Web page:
POPULAR local theatre group LAMPS originally formed in 1927. Initially, the group was launched as an all-male cast of ex-students from the Judd School Rugby Club, who performed a musical revue to raise funds.
Pupils from Tonbridge Grammar School [for girls] joined in 1930, and a year later a committee was formed.
Rejecting the name Tonbridge Operatic and Dramatic Society [TOADS], the name Local Amateur Musical Players – or LAMPS – was decided upon.
The players performed in various theatres in Tonbridge, including the Medway Hall, which is where Poundland’s car park now stands, and the Repertory Theatre on Avebury Avenue.
In 1955, the Repertory Theatre closed and forced LAMPS to look elsewhere. Its cast, now averaging at least 50 people per production, found a new home at the Royal Victoria Hall in Southborough – and remained there almost exclusively for 59 years, until it closed in January 2015.
Now they have come full circle back to Tonbridge, performing The Mikado at the EM Forster Theatre – a production they first put on in 1972 but are revisiting to celebrate the LAMPS’ 90th birthday.
Why did LAMPS decide to stage The Mikado?
We are always keen to give our audiences something fun, interesting, and quirky to watch. And you don’t get more quirky than a Gilbert and Sullivan classic like The Mikado. It’s a musical farce full of impromptu marriages, forged death certificates and the revelation of a prince in disguise – all with the threat of execution hanging over their heads. It’s a classic production with scope to bring in some modern comic twists, and ours is no different.
Who is directing the performance?
Helen Thorpe. She is recognised throughout the Tonbridge and Tunbridge Wells theatre scene thanks to her work with various local venues, including The Oast, TWODS, Trinity Theatre Club and The Pantiles Players. Helen has won awards for her productions of The Pajama Game (for LAMPS) and The Pirates of Penzance (for TWODS), and is well-known for her quirky twist on theatre classics. She brings a wonderful energy, passion and dedication to any production she works on.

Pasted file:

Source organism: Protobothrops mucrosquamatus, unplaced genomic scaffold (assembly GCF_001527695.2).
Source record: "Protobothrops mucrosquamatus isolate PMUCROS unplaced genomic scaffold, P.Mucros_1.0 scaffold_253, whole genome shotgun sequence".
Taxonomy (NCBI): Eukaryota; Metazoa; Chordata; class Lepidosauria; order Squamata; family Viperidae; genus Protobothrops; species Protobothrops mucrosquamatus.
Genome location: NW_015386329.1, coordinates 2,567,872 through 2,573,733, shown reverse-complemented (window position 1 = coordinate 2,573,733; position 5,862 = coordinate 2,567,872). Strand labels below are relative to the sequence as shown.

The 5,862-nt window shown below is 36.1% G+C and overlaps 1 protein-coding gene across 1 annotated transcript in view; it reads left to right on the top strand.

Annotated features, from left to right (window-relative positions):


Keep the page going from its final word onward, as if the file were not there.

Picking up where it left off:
What appealed most to you about The Mikado?
Helen proposed bringing the Victorian script by Gilbert and Sullivan slightly more up to date by setting it in 1910. The twist comes as we are pretending to be a band of Edwardian music hall performers putting on a production of The Mikado. So there’s a little bit more interaction with the audience – but it’s definitely not pantomime!
How long have you been rehearsing it?
We had our first read and sing-through just before Christmas, with rehearsals beginning properly at the beginning of January. It’s fairly common to rehearse a musical of this kind for around three months, and we generally meet twice a week for the first six weeks and then add in longer Sundays. People are more focused and less tired from work then – but it’s a big commitment for everyone – the cast, the crew, the props and costume designers, and all our associated families!
How big is the cast, and can you tell us about the audition process?
There are 28 people in the cast, some are new members of the society, whilst several others have actively been a part of the LAMPS since the early 1960s. We’re proud of our all-welcoming nature, and our diversity of age brings with it great amounts of fun. Auditions usually follow a help night where the director, musical director and choreographer go through their concept for the show, sing some of the songs the prospective cast will need for their auditions, and teach what we amusingly call ‘movement to music’ (otherwise known as dance). It’s a very collaborative process to see what people are capable of in a friendly way rather than testing them.
With a production like this, the costumes are of great importance. Do you have a big team behind the scenes making them?
We’re very lucky to have talented people working in all areas backstage for this production. Our small team of costumers, prop makers and set builders number about half a dozen in total. Some of the costumes have been borrowed, most have been modified, hired or made from scratch, which gives the show a definite and consistent look. The wigs and make-up are just as important a part of the characters, and once they’re all put together we have the most amazingly striking physical beings to go with their characters from the script.
What can the audience expect from seeing this show?
I hope a rip-roaring night of musical entertainment! We have wrung every ounce of comedy from Gilbert and Sullivan’s wonderful original script, and added some more in, to boot. It’s a brilliant piece of physical theatre, and we’re blessed to have some very versatile actors, dancers and singers who really do give their all on stage.
The Mikado runs from Saturday-Wednesday April 4-8 at the EM Forster Theatre at Tonbridge School. Tickets start from £13, and performances are at 7.30pm, with a matinee at 2.30pm on the Saturday. For more information, visit www.boxoffice.tonbridge-school.co.uk